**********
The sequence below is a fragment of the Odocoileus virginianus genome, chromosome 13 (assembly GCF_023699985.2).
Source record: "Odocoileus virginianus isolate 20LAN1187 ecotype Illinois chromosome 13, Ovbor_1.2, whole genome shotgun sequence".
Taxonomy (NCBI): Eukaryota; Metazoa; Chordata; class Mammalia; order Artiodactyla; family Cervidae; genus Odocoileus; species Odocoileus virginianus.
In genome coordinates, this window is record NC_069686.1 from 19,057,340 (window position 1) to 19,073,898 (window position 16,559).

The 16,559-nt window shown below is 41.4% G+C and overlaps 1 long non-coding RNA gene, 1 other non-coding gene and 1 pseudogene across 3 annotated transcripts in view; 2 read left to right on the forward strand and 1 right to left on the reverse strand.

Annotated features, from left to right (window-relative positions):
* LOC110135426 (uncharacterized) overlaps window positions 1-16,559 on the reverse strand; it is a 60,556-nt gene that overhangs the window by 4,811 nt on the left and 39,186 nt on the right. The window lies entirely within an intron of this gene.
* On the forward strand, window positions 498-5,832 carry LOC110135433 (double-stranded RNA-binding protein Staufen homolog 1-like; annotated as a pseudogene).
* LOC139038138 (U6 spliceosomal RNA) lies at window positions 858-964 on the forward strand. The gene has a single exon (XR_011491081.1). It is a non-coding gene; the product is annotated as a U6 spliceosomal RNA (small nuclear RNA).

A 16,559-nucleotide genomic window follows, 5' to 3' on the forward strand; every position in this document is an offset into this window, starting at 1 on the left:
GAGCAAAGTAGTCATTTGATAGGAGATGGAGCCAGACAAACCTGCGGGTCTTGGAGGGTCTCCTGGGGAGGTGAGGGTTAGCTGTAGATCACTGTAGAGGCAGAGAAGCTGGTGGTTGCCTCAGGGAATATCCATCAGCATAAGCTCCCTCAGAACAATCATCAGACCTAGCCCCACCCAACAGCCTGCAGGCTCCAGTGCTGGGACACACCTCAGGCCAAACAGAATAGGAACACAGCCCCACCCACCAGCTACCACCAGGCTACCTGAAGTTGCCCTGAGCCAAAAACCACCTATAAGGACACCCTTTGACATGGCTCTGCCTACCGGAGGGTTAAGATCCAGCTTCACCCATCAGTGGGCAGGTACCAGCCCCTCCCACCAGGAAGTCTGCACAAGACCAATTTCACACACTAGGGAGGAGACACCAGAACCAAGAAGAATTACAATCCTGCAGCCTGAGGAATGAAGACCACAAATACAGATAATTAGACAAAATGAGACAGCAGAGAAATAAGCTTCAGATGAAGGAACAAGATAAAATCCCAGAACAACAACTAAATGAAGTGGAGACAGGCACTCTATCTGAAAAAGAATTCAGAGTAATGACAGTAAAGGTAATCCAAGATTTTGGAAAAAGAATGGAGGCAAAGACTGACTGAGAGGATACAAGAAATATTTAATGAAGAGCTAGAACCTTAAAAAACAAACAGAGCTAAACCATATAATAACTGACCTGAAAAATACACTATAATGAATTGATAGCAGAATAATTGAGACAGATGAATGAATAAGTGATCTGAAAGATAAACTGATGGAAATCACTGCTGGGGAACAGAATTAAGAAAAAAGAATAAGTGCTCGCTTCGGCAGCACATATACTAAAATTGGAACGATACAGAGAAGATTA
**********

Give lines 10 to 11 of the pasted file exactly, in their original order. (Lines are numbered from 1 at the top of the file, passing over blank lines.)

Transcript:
A 16,559-nucleotide genomic window follows, 5' to 3' on the forward strand; every position in this document is an offset into this window, starting at 1 on the left:
GAGCAAAGTAGTCATTTGATAGGAGATGGAGCCAGACAAACCTGCGGGTCTTGGAGGGTCTCCTGGGGAGGTGAGGGTTAGCTGTAGATCACTGTAGAGGCAGAGAAGCTGGTGGTTGCCTCAGGGAATATCCATCAGCATAAGCTCCCTCAGAACAATCATCAGACCTAGCCCCACCCAACAGCCTGCAGGCTCCAGTGCTGGGACACACCTCAGGCCAAACAGAATAGGAACACAGCCCCACCCACCAGCTACCACCAGGCTACCTGAAGTTGCCCTGAGCCAAAAACCACCTATAAGGACACCCTTTGACATGGCTCTGCCTACCGGAGGGTTAAGATCCAGCTTCACCCATCAGTGGGCAGGTACCAGCCCCTCCCACCAGGAAGTCTGCACAAGACCAATTTCACACACTAGGGAGGAGACACCAGAACCAAGAAGAATTACAATCCTGCAGCCTGAGGAATGAAGACCACAAATACAGATAATTAGACAAAATGAGACAGCAGAGAAATAAGCTTCAGATGAAGGAACAAGATAAAATCCCAGAACAACAACTAAATGAAGTGGAGACAGGCACTCTATCTGAAAAAGAATTCAGAGTAATGACAGTAAAGGTAATCCAAGATTTTGGAAAAAGAATGGAGGCAAAGACTGACTGAGAGGATACAAGAAATATTTAATGAAGAGCTAGAACCTTAAAAAACAAACAGAGCTAAACCATATAATAACTGACCTGAAAAATACACTATAATGAATTGATAGCAGAATAATTGAGACAGATGAATGAATAAGTGATCTGAAAGATAAACTGATGGAAATCACTGCTGGGGAACAGAATTAAGAAAAAAGAATAAGTGCTCGCTTCGGCAGCACATATACTAAAATTGGAACGATACAGAGAAGATTA